Data chart shows how the human population stayed about the same for 9,000 years, then rose a little, then jumped dramatically in the last 200 years.
The size of the world population over the last 12,000 years. Explore an interactive version of this chart here: https://ourworldindata.org/grapher/world-population-since-10000-bce-ourworldindata-series By Our World in Data, CC BY 4.0.
What is most striking about this chart is that almost all of this growth happened just very recently. For a long period—from the appearance of modern Homo sapiens up to the starting point of this chart in 10,000 BCE—it is estimated that the total world population was often well under 1 million. Historical demographers estimate that around the year 1800, the world population was only around 1 billion people. This implies that on average the population grew very slowly from 10,000 BCE to 1700 (by 0.04 percent annually). After 1800, however, this slow growth fundamentally changed. From around 1 billion people in the year 1800, the global population has increased 7 times since then. We are now over 7 billion humans.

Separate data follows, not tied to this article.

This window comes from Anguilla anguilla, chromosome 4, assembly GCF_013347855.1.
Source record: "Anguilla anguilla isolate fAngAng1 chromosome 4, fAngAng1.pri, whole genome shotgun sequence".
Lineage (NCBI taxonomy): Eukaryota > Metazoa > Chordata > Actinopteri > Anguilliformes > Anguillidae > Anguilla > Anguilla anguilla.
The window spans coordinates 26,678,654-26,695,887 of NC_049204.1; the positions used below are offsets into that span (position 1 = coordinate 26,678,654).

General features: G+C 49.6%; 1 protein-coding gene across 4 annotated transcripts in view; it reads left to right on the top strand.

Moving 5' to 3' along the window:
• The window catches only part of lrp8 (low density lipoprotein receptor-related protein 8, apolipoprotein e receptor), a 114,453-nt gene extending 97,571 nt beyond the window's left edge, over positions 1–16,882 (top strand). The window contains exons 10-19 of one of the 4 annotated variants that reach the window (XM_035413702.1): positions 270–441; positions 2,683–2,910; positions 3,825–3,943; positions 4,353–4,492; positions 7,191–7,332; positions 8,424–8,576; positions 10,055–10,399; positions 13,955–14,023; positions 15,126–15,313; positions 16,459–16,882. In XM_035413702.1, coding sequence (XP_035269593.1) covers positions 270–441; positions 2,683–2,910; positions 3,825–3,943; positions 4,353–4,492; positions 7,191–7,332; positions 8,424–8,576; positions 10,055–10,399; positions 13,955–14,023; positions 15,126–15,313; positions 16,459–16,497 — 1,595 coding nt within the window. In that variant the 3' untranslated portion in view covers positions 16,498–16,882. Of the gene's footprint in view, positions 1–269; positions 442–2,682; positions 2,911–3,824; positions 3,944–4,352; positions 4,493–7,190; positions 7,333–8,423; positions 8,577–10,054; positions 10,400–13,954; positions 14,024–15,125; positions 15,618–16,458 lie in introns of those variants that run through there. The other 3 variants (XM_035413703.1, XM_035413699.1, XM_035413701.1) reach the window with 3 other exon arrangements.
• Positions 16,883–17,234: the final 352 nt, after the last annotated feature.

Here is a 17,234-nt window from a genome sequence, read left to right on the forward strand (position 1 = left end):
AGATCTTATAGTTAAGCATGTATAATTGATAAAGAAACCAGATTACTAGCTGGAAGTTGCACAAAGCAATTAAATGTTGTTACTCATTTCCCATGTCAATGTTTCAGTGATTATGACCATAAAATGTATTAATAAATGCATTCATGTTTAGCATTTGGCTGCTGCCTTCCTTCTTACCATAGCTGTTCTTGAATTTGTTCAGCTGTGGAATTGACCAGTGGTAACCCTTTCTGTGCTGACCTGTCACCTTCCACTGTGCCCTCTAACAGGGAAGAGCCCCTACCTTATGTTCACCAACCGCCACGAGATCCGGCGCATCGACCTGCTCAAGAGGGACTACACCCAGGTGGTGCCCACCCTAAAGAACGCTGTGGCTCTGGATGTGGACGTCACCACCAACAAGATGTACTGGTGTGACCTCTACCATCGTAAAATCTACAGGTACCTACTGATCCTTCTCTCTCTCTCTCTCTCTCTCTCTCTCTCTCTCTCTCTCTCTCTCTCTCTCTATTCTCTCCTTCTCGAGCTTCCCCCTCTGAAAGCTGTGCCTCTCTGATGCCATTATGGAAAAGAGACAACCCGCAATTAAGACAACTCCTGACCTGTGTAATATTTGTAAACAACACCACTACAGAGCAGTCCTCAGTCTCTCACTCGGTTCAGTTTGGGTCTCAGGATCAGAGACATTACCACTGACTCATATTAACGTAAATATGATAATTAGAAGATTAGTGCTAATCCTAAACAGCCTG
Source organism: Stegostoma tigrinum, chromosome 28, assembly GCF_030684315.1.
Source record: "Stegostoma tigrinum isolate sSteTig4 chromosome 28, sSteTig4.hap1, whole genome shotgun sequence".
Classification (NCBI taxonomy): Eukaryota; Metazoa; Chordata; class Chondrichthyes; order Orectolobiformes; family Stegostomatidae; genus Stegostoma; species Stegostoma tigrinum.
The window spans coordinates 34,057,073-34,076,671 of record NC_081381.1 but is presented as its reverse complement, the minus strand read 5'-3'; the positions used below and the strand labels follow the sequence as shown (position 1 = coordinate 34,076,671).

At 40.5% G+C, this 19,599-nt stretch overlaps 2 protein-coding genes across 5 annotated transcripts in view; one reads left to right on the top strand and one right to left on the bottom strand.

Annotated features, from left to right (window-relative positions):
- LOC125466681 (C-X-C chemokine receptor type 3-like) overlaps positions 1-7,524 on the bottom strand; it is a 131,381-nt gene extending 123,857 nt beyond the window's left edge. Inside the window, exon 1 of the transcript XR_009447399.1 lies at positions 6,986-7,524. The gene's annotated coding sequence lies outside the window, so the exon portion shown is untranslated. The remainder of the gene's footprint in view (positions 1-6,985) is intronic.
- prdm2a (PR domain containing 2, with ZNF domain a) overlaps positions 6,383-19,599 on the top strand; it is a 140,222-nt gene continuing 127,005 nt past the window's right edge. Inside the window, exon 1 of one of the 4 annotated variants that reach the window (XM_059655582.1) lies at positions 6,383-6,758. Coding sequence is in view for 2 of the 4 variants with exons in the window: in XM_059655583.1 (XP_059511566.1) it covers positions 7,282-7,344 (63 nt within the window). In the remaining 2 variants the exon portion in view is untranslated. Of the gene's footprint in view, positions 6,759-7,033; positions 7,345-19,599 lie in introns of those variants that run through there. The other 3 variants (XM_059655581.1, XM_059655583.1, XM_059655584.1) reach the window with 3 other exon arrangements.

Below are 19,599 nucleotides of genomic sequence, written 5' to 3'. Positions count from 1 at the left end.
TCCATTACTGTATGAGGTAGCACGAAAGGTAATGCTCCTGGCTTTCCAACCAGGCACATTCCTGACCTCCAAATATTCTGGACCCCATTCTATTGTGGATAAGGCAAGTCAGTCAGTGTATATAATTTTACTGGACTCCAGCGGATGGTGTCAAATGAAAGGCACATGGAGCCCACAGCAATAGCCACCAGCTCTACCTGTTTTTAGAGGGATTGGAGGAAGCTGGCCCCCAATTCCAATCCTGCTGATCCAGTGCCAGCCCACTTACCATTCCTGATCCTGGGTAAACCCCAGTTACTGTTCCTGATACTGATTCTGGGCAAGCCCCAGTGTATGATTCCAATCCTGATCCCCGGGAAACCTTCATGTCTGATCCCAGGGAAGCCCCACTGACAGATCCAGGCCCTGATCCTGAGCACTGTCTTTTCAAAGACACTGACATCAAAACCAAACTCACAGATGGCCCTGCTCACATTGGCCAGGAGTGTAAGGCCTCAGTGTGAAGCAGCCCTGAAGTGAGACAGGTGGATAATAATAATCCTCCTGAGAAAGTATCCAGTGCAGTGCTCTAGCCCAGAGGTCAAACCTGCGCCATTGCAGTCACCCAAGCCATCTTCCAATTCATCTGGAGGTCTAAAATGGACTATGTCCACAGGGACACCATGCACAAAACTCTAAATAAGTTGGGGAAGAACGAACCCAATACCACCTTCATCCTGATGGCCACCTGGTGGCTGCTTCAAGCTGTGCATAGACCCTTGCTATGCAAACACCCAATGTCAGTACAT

Around 108 billion people have ever lived on our planet. Some demographers estimate that today’s population size makes up 6.5 percent of the total number of people ever born.
What are the big patterns driving the history of human global population? What happens when we look at this interpretation of the data—and the data itself—more closely?
Author bio
Max is the founder and director of Our World in Data. He began the project in 2011 and for several years was the sole author, until receiving funding for the formation of a team. Max’s research focuses on poverty, global health, and the distribution of incomes. He is also Programme Director of the Oxford Martin Programme on Global Development at the University of Oxford, and Co-executive Director of Global Change Data Lab, the non-profit organization that publishes and maintains the website and the data tools that make OWID’s work possible.

Want to join the conversation?

No posts yet.